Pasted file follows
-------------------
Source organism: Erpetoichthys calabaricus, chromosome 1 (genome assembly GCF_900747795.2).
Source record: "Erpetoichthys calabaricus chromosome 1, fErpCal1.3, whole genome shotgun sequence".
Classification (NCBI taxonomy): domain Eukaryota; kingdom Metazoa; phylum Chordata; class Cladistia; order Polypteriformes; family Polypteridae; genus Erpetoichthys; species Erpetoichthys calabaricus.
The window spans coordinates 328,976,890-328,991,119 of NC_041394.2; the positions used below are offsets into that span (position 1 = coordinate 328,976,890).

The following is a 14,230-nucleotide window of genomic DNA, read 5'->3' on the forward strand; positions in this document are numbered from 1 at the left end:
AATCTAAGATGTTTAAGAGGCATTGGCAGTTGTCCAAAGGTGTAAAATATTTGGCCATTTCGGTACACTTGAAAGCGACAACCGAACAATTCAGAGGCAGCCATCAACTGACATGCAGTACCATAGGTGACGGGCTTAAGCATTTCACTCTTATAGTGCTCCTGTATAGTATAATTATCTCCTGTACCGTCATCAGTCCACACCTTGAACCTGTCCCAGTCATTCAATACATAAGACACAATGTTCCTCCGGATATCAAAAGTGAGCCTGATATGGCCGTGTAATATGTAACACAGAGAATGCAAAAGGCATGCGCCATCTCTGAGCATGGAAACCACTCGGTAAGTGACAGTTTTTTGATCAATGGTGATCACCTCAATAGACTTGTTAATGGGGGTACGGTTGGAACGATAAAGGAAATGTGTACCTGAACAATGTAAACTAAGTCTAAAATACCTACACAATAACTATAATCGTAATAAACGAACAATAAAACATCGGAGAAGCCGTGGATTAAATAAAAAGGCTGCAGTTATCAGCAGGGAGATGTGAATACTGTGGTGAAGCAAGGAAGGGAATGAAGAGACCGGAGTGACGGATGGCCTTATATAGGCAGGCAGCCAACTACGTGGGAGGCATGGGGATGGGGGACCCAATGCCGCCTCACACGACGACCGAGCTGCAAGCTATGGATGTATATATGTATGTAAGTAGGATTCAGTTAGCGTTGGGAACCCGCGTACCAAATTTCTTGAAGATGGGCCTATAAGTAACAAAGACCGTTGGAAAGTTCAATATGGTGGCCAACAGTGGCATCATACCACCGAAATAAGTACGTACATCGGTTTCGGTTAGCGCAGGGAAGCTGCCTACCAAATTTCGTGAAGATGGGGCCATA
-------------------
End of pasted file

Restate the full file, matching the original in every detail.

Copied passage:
Source organism: Erpetoichthys calabaricus, chromosome 1 (genome assembly GCF_900747795.2).
Source record: "Erpetoichthys calabaricus chromosome 1, fErpCal1.3, whole genome shotgun sequence".
Classification (NCBI taxonomy): domain Eukaryota; kingdom Metazoa; phylum Chordata; class Cladistia; order Polypteriformes; family Polypteridae; genus Erpetoichthys; species Erpetoichthys calabaricus.
The window spans coordinates 328,976,890-328,991,119 of NC_041394.2; the positions used below are offsets into that span (position 1 = coordinate 328,976,890).

The following is a 14,230-nucleotide window of genomic DNA, read 5'->3' on the forward strand; positions in this document are numbered from 1 at the left end:
AATCTAAGATGTTTAAGAGGCATTGGCAGTTGTCCAAAGGTGTAAAATATTTGGCCATTTCGGTACACTTGAAAGCGACAACCGAACAATTCAGAGGCAGCCATCAACTGACATGCAGTACCATAGGTGACGGGCTTAAGCATTTCACTCTTATAGTGCTCCTGTATAGTATAATTATCTCCTGTACCGTCATCAGTCCACACCTTGAACCTGTCCCAGTCATTCAATACATAAGACACAATGTTCCTCCGGATATCAAAAGTGAGCCTGATATGGCCGTGTAATATGTAACACAGAGAATGCAAAAGGCATGCGCCATCTCTGAGCATGGAAACCACTCGGTAAGTGACAGTTTTTTGATCAATGGTGATCACCTCAATAGACTTGTTAATGGGGGTACGGTTGGAACGATAAAGGAAATGTGTACCTGAACAATGTAAACTAAGTCTAAAATACCTACACAATAACTATAATCGTAATAAACGAACAATAAAACATCGGAGAAGCCGTGGATTAAATAAAAAGGCTGCAGTTATCAGCAGGGAGATGTGAATACTGTGGTGAAGCAAGGAAGGGAATGAAGAGACCGGAGTGACGGATGGCCTTATATAGGCAGGCAGCCAACTACGTGGGAGGCATGGGGATGGGGGACCCAATGCCGCCTCACACGACGACCGAGCTGCAAGCTATGGATGTATATATGTATGTAAGTAGGATTCAGTTAGCGTTGGGAACCCGCGTACCAAATTTCTTGAAGATGGGCCTATAAGTAACAAAGACCGTTGGAAAGTTCAATATGGTGGCCAACAGTGGCATCATACCACCGAAATAAGTACGTACATCGGTTTCGGTTAGCGCAGGGAAGCTGCCTACCAAATTTCGTGAAGATGGGGCCATA